The Influence Of Medicalization

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Medicalization refers to the process by which previously non-medical problems become defined and treated as such (Zola, 1972). Early scholarship such as that of Conrad and Schneider (1992) explained medicalization in terms of redefining a behaviour society already deemed to be problematic in medical terms to which a medical framework and medical knowledge could then be applied in order to understand and treat the problem. This technique was part of strategic steps medicine took to solidify itself as a powerful practice that had monopoly of managing and regulating anything society saw as being problematic.

Conrad’s early work describes medicalization of deviance as stemming from a historical shift “From Badness to Sickness” (1980) and details
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The medical thesis emphasized that on the contrary of earlier literature, medicalization cannot only be viewed as defining deviant behaviour already deemed as being problematic, but medicalization was expanding its scope to include areas of everyday life such as pregnancy and contraception. Davis expanded this idea to include two further subtypes: problems of daily living such as shyness and biomedical enhancements such as cosmetic procedures. However, in terms of Conrad and Zola’s strict definitions, these would not be considered instances of medicalization as they do not involve deviant behaviour but involves individuals who are deemed as being healthy in some capacity. This not only illustrates the complexity in defining medicalization but also the contestation surrounding …show more content…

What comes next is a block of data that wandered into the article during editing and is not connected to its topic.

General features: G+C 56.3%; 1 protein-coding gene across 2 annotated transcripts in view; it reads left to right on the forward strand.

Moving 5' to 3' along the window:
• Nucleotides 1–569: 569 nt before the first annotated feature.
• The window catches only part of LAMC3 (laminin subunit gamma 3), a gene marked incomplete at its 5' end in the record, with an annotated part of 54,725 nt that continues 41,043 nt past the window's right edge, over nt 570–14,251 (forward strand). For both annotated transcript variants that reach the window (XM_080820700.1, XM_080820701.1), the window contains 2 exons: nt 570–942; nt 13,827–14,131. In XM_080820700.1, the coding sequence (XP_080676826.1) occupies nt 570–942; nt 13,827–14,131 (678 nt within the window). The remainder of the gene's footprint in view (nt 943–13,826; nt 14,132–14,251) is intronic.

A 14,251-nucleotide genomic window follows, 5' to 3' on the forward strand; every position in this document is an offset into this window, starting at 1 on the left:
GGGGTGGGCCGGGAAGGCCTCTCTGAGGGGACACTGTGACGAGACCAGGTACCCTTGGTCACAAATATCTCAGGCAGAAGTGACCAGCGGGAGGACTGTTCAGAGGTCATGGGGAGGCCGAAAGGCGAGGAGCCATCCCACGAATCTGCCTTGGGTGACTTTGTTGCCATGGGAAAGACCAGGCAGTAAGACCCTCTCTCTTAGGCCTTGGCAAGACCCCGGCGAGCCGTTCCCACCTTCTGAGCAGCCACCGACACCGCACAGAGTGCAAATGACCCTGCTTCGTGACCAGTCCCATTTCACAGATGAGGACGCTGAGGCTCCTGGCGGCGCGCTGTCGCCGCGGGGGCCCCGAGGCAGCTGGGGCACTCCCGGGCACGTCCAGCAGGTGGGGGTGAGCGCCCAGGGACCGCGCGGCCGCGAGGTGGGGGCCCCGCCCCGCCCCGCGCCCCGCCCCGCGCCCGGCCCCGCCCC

Foucault concurs this idea and adds that power makes up the basis of all social relations, and therefore cannot be thought of as being in the dominion of just a selection of relations – in this case, medical agents. Instead, power is negotiated within an intertwining complex web of relations, and therefore, it would be unreasonable to assume that medicine’s increasing power stems solely from medical agent’s aim to fulfill their own agenda. However, it must be remembered that although viewing medicalization as the result of medical dominance alone is clearly insufficient in today’s society, at the time earlier literature was being written (50s and 60s), it was a simpler time in which Parson’s sick role was flourishing and the power structure of society was much more transparent, with power imposed from members of the American Medical Association and doctors and the pharmaceutical companies were simply there to serve them and didn’t have much power. In today’s society, multiple institutions, although one may be more dominant, exist and

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